Conveniently, the plunger ring is bell-shaped and attached to the end of a tube which is disposed for the displacement of the plunger ring. The tube is mounted within a hollow spindle that is driven in rotation, the tube being connected for co-rotation to the spindle and longitudinal displacement therein. The tube encloses a pressing rod rigidly connected to the plunger. As a result, the parison can be rotated around its own axis during blowing, while a space-saving arrangement is provided for the plunger-actuating means and the plunger ring.
The last mentioned embodiment can be further developed by the feature that the spindle has a cylinder in which one or the other end face of a piston rigidly connected to the tube can be acted upon at choice by a pressurized fluid. As a result the movements of the plunger ring can be controlled hydraulically or penumatically, for instance by compressed air, which is in any case available for blowing.
According to a possible feature of the invention the spindle has a bell-shaped end portion which encloses the plunger ring and has on its outside a socket which can be rotated together with the spindle and adjusted for moving away the segments of the retaining ring. The retaining ring can therefore be opened and closed whether the spindle is rotating or stationary.
Advantageously, in an apparatus of the kind specified, more particularly having the characteristic features of accompanying claim 1, the spindle is mounted in a headstock which can be pivoted around at least a substantially horizontal pivoting axis. As a result, the parison clamped between the plunger ring and the retaining ring and co-rotating therewith can be delivered upwards out of an originally vertically downward-pointing position before or during blowing, to buffer the parison in known manner or to complete its blowing directly, before the parison is released for the first time from the plunger ring used during pressing. More particularly, however, the pivotability of the headstock enables the wall thickness distribution in the first place produced by the shape of the plunger to be designed as required by pivoting the parison upwards and then allowing it to sag. In this way, for instance, glasses can be produced whose side walls have a thickness adequate for the application of very deep ground decorations, without their rims or bottoms being too thick.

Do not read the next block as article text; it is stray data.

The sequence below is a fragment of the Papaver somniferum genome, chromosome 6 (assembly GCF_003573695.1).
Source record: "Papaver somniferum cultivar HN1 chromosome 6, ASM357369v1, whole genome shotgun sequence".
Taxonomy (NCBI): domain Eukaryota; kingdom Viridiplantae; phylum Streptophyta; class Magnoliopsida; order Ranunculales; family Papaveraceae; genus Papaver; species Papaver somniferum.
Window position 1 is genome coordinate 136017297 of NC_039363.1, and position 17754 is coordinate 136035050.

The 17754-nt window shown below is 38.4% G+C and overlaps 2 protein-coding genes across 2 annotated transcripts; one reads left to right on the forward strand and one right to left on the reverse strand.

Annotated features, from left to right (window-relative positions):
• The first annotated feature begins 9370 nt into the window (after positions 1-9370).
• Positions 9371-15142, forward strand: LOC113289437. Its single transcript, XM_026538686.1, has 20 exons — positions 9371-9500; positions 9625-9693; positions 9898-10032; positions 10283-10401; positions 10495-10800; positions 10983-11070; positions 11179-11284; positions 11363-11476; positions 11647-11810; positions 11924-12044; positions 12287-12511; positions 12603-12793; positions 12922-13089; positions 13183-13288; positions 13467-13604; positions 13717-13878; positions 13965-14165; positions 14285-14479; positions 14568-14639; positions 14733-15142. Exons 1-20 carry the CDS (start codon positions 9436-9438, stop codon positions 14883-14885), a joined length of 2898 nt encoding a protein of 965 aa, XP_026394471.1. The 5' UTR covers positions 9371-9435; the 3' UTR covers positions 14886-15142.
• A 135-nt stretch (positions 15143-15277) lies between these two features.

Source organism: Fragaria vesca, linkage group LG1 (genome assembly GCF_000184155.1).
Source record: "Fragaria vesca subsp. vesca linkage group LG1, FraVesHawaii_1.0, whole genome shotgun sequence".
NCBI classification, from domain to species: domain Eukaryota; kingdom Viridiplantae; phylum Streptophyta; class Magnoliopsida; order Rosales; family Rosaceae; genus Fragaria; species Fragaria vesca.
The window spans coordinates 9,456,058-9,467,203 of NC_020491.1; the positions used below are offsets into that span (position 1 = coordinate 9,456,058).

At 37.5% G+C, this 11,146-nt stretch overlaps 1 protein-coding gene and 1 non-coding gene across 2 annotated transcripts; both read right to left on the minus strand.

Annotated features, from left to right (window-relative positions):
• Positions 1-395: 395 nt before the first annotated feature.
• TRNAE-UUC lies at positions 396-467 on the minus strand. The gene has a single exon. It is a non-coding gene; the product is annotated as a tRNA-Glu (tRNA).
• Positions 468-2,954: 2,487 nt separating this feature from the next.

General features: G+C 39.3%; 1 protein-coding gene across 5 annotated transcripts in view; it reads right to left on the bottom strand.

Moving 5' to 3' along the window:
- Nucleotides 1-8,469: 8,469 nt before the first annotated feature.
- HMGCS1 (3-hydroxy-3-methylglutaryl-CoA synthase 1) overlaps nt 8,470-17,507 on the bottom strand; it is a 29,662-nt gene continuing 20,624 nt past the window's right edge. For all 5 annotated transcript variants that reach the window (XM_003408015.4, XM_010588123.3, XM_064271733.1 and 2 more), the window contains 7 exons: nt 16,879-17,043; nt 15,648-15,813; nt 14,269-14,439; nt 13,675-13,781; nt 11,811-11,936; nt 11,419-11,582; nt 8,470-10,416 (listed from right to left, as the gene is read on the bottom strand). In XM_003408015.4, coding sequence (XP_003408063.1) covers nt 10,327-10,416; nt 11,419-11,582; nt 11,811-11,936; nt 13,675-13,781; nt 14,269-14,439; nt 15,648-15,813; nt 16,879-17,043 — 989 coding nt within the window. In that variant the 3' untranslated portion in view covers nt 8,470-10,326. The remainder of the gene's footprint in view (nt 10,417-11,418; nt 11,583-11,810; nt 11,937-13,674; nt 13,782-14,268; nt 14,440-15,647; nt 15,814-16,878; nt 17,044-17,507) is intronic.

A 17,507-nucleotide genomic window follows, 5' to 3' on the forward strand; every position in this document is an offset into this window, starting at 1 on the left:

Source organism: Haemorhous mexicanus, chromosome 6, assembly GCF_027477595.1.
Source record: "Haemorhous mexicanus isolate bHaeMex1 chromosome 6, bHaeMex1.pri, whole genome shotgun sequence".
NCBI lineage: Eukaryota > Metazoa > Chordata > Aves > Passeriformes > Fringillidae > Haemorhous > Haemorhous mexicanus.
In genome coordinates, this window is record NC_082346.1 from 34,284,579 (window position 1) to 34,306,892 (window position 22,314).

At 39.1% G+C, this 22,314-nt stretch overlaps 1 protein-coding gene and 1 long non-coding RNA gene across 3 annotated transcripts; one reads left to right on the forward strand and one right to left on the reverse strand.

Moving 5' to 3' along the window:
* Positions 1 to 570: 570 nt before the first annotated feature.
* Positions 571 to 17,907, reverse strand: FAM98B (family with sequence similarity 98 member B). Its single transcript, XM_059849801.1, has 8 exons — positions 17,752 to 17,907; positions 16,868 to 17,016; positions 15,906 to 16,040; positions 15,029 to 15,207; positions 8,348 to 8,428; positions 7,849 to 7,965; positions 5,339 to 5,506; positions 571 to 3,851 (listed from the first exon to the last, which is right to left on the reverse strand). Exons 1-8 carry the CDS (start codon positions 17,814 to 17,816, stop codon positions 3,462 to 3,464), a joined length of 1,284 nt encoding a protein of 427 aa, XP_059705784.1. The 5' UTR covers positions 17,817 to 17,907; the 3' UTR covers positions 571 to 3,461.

According to a possible feature of the invention, disposed beneath the plunger is a photoelectric cell which during the sagging of the parison released from the press mould actuates a switch for movement of a blow mould as soon as the parison has reached a predetermined length.
Preferably, the press mould, alternating with a blow mould, can be moved out of an inoperative position into an operative position beneath the plunger. While the press mould together with the plunger determines the original shape of the parison, the blow mould enables a substantially finished glass of precisely predetermined outline to be blown from the parison before the plunger ring and retaining ring are moved apart and the glass therefore released. All that must then be done is to remove the excess glass which has solidified in the compensating chamber.
An embodiment of the invention will now be described with further advantageous details, with reference to the diagrammatic drawings, wherein:
FIG. 1 is a front elevation of an apparatus for the production of glasses by the press-and-blow process,
FIG. 2 is a side elevation of the apparatus;
FIGS. 3a and 3b show the top and bottom parts respectively of the section III--III in FIG. 1, in the position of the apparatus immediately after the pressing of a parison,
FIG. 4 is a section, corresponding to FIG. 3b, with the apparatus in its position at the start of blowing, and
FIG. 5 is a section, corresponding to FIG. 3b, with the apparatus in its position after the removal of the blown glass.
The apparatus (FIG. 1) comprises a traveling frame 11 having a pivotable bearing 12 which mounts for rotation a headstock 13 carrying a spindle 14. The spindle 14 is also mounted to rotate around its own axis V in the headstock 13. The bearing 12 enables the headstock 13 to pivot around a horizontal axis H, so that the spindle 14 can occupy at choice the position shown in solids lines in FIG. 1 in which the axis of rotation V is vertical (i.e., perpendicular to horizontal), or the position indicated by chain-dot lines in FIG. 2, in which the axis of rotation V is directed at an upward inclination.
As shown in FIGS. 3a and 3b, the headstock 13 comprises a plate 16 to which a cylinder casing 17 and a bearing casing 18 are attached. The spindle 14 is mounted axially undisplaceably by two ball bearings 19 in the bearing casing 18.
The main components of the spindle 14 include: a cylinder 21 which is rotatably disposed in the cylinder casing 17 and whose underside is closed by a bottom plate 22; a central part 23 extending through the ball bearings 19; a bell-shaped end portion 24; and a gearwheel 26 attached at the transition between the middle part 23 and the end portion 24. As will be discussed, the spindle defines a housing for a slidable plunger which enters a mould cavity.